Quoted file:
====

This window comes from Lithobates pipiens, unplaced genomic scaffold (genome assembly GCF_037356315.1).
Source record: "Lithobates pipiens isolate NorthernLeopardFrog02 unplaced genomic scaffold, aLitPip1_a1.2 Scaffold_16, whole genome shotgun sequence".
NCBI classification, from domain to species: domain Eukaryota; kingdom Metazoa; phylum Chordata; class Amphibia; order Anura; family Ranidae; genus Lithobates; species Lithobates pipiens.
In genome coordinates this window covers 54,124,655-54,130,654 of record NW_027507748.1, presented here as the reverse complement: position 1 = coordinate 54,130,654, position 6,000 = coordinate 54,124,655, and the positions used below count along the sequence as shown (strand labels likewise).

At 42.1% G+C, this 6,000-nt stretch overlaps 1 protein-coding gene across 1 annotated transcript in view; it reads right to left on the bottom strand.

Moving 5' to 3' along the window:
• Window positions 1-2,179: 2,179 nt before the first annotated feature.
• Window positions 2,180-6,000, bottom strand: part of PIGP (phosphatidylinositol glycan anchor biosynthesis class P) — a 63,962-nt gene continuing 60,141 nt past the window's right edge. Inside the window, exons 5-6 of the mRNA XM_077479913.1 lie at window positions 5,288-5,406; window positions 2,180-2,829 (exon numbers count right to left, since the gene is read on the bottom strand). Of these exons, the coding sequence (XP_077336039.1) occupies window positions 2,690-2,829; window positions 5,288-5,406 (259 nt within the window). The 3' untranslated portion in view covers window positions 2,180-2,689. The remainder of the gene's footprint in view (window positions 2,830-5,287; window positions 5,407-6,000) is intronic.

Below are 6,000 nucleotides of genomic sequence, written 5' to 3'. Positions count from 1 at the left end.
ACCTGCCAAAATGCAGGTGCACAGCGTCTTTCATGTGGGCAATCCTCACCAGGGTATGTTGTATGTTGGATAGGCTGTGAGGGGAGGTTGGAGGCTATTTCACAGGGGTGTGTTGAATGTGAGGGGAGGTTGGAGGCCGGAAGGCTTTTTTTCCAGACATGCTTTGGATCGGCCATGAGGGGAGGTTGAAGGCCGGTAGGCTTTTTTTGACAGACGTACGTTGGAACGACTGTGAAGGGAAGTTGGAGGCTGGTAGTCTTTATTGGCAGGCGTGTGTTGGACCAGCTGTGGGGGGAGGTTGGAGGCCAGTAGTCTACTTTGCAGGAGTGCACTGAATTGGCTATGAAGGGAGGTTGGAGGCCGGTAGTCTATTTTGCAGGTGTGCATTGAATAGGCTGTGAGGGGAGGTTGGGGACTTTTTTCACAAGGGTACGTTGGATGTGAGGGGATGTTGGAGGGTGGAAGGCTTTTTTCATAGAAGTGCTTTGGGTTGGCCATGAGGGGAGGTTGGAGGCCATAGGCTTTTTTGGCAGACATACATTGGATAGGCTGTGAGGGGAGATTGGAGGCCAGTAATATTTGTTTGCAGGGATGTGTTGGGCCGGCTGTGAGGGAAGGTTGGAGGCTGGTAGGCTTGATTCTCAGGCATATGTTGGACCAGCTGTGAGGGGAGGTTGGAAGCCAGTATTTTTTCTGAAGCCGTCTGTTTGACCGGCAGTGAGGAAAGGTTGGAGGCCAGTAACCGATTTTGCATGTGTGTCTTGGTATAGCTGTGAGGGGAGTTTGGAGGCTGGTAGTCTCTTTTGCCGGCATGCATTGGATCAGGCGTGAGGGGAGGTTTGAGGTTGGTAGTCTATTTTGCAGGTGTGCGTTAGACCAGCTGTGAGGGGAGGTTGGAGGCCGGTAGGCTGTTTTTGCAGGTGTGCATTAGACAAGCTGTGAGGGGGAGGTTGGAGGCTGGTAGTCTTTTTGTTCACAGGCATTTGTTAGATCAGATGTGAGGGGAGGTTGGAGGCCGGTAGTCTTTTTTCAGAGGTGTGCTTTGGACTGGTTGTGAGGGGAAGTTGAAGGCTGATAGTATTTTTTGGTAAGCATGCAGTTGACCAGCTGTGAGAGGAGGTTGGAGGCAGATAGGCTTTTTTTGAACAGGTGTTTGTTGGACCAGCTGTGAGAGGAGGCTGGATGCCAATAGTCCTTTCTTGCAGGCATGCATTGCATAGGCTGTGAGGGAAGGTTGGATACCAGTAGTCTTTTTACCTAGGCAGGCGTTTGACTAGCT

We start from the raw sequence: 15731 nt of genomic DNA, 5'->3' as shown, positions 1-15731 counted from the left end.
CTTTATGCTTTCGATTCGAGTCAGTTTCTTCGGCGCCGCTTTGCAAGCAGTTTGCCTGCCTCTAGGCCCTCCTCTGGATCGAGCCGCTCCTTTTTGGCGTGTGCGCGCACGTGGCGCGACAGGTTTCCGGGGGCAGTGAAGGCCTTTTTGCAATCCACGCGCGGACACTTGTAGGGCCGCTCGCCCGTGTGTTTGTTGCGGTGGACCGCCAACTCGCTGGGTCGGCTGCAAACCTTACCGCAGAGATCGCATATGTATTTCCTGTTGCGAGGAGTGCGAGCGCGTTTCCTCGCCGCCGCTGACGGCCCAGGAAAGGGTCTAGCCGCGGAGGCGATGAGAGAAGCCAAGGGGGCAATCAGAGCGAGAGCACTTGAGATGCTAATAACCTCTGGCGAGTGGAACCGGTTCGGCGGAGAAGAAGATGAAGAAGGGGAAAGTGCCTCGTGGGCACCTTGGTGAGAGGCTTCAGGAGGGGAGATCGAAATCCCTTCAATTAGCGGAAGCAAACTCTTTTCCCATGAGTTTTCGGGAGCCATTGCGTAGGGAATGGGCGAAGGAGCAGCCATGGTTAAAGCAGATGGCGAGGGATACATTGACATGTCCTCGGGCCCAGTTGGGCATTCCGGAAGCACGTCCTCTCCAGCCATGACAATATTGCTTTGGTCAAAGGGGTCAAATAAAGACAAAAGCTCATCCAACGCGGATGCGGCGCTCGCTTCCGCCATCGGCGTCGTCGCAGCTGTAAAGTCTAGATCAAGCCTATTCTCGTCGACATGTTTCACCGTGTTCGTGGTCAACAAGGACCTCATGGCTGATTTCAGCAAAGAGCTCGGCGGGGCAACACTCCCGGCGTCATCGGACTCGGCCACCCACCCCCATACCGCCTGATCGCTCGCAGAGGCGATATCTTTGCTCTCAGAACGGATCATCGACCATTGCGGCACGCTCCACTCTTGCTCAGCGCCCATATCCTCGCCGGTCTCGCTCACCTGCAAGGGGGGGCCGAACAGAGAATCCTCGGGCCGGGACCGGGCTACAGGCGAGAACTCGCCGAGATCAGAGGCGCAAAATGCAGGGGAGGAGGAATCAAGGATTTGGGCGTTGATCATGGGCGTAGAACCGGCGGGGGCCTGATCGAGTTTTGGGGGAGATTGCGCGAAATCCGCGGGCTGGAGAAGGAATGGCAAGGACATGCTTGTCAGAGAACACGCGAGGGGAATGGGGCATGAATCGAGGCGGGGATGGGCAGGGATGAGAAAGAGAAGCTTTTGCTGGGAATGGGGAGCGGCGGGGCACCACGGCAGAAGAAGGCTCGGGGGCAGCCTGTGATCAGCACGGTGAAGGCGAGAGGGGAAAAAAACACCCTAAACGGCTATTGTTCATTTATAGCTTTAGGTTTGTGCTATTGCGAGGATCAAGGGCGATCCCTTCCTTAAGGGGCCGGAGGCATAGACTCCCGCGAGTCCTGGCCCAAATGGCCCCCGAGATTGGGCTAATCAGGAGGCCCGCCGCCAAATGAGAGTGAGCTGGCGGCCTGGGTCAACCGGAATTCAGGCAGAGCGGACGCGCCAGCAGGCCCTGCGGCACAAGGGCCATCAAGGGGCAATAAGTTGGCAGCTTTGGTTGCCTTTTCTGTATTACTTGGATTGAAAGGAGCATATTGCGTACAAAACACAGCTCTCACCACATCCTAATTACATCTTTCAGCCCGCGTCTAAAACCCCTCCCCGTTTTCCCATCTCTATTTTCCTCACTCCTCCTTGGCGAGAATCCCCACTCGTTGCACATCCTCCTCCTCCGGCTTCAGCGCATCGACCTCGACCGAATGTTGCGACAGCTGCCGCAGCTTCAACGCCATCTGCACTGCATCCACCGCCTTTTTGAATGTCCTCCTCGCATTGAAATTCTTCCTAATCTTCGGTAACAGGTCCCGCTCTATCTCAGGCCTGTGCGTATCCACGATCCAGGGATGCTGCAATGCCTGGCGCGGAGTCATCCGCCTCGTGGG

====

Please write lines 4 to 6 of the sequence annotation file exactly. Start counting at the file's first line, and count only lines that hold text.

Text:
In genome coordinates this window covers 54,124,655-54,130,654 of record NW_027507748.1, presented here as the reverse complement: position 1 = coordinate 54,130,654, position 6,000 = coordinate 54,124,655, and the positions used below count along the sequence as shown (strand labels likewise).

At 42.1% G+C, this 6,000-nt stretch overlaps 1 protein-coding gene across 1 annotated transcript in view; it reads right to left on the bottom strand.

Moving 5' to 3' along the window: